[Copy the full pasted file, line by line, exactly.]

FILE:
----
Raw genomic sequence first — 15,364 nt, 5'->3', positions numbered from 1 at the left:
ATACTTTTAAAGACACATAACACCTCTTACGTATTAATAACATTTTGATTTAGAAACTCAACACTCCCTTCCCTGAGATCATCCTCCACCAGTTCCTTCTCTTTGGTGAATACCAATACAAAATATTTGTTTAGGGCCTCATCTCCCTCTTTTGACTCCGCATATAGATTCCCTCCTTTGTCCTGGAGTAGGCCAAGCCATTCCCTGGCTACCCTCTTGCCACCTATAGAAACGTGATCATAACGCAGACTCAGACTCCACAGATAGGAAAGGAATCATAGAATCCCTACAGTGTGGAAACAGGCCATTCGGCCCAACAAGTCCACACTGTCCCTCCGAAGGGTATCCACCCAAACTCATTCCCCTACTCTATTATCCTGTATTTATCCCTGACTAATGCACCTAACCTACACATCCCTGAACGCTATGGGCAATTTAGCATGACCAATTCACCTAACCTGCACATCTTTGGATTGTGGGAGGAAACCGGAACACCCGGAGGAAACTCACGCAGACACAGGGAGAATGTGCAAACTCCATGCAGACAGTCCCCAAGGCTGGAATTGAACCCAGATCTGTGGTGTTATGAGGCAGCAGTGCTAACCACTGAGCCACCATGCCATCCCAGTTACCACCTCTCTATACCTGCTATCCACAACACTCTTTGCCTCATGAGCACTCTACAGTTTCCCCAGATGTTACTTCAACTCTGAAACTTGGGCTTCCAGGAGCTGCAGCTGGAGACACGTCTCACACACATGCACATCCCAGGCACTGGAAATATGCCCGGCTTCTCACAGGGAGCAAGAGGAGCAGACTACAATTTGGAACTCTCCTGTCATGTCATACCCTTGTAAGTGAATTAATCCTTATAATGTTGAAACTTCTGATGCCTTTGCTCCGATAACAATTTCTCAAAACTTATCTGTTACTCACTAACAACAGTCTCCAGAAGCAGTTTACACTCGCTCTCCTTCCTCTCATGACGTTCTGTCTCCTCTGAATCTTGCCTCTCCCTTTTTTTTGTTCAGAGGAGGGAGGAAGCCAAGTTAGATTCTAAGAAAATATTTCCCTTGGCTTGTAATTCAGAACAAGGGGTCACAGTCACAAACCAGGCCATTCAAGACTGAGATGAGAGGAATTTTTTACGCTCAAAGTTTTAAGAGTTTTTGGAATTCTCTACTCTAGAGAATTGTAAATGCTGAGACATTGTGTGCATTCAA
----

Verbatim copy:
Raw genomic sequence first — 15,364 nt, 5'->3', positions numbered from 1 at the left:
ATACTTTTAAAGACACATAACACCTCTTACGTATTAATAACATTTTGATTTAGAAACTCAACACTCCCTTCCCTGAGATCATCCTCCACCAGTTCCTTCTCTTTGGTGAATACCAATACAAAATATTTGTTTAGGGCCTCATCTCCCTCTTTTGACTCCGCATATAGATTCCCTCCTTTGTCCTGGAGTAGGCCAAGCCATTCCCTGGCTACCCTCTTGCCACCTATAGAAACGTGATCATAACGCAGACTCAGACTCCACAGATAGGAAAGGAATCATAGAATCCCTACAGTGTGGAAACAGGCCATTCGGCCCAACAAGTCCACACTGTCCCTCCGAAGGGTATCCACCCAAACTCATTCCCCTACTCTATTATCCTGTATTTATCCCTGACTAATGCACCTAACCTACACATCCCTGAACGCTATGGGCAATTTAGCATGACCAATTCACCTAACCTGCACATCTTTGGATTGTGGGAGGAAACCGGAACACCCGGAGGAAACTCACGCAGACACAGGGAGAATGTGCAAACTCCATGCAGACAGTCCCCAAGGCTGGAATTGAACCCAGATCTGTGGTGTTATGAGGCAGCAGTGCTAACCACTGAGCCACCATGCCATCCCAGTTACCACCTCTCTATACCTGCTATCCACAACACTCTTTGCCTCATGAGCACTCTACAGTTTCCCCAGATGTTACTTCAACTCTGAAACTTGGGCTTCCAGGAGCTGCAGCTGGAGACACGTCTCACACACATGCACATCCCAGGCACTGGAAATATGCCCGGCTTCTCACAGGGAGCAAGAGGAGCAGACTACAATTTGGAACTCTCCTGTCATGTCATACCCTTGTAAGTGAATTAATCCTTATAATGTTGAAACTTCTGATGCCTTTGCTCCGATAACAATTTCTCAAAACTTATCTGTTACTCACTAACAACAGTCTCCAGAAGCAGTTTACACTCGCTCTCCTTCCTCTCATGACGTTCTGTCTCCTCTGAATCTTGCCTCTCCCTTTTTTTTGTTCAGAGGAGGGAGGAAGCCAAGTTAGATTCTAAGAAAATATTTCCCTTGGCTTGTAATTCAGAACAAGGGGTCACAGTCACAAACCAGGCCATTCAAGACTGAGATGAGAGGAATTTTTTACGCTCAAAGTTTTAAGAGTTTTTGGAATTCTCTACTCTAGAGAATTGTAAATGCTGAGACATTGTGTGCATTCAA